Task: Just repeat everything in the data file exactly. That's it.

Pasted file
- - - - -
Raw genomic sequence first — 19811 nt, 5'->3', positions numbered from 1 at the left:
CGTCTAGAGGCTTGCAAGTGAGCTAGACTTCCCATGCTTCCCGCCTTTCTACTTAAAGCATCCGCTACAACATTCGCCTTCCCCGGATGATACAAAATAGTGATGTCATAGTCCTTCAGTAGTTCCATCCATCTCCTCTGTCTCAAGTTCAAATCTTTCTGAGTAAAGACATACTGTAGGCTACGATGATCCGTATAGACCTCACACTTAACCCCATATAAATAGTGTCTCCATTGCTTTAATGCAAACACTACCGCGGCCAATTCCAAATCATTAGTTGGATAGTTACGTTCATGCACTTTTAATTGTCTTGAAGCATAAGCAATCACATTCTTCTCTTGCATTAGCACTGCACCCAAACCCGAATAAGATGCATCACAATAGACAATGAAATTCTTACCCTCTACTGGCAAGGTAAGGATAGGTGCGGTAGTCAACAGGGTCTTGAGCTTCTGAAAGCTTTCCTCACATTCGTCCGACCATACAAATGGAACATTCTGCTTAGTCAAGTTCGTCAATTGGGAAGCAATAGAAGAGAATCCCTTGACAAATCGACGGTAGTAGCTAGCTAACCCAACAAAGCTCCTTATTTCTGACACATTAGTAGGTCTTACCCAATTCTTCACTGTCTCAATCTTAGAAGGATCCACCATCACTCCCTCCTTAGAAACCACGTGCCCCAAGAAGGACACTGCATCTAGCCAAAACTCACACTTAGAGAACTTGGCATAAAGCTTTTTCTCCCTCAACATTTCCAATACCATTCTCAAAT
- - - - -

Raw genomic sequence first — 19811 nt, 5'->3', positions numbered from 1 at the left:
CGTCTAGAGGCTTGCAAGTGAGCTAGACTTCCCATGCTTCCCGCCTTTCTACTTAAAGCATCCGCTACAACATTCGCCTTCCCCGGATGATACAAAATAGTGATGTCATAGTCCTTCAGTAGTTCCATCCATCTCCTCTGTCTCAAGTTCAAATCTTTCTGAGTAAAGACATACTGTAGGCTACGATGATCCGTATAGACCTCACACTTAACCCCATATAAATAGTGTCTCCATTGCTTTAATGCAAACACTACCGCGGCCAATTCCAAATCATTAGTTGGATAGTTACGTTCATGCACTTTTAATTGTCTTGAAGCATAAGCAATCACATTCTTCTCTTGCATTAGCACTGCACCCAAACCCGAATAAGATGCATCACAATAGACAATGAAATTCTTACCCTCTACTGGCAAGGTAAGGATAGGTGCGGTAGTCAACAGGGTCTTGAGCTTCTGAAAGCTTTCCTCACATTCGTCCGACCATACAAATGGAACATTCTGCTTAGTCAAGTTCGTCAATTGGGAAGCAATAGAAGAGAATCCCTTGACAAATCGACGGTAGTAGCTAGCTAACCCAACAAAGCTCCTTATTTCTGACACATTAGTAGGTCTTACCCAATTCTTCACTGTCTCAATCTTAGAAGGATCCACCATCACTCCCTCCTTAGAAACCACGTGCCCCAAGAAGGACACTGCATCTAGCCAAAACTCACACTTAGAGAACTTGGCATAAAGCTTTTTCTCCCTCAACATTTCCAATACCATTCTCAAAT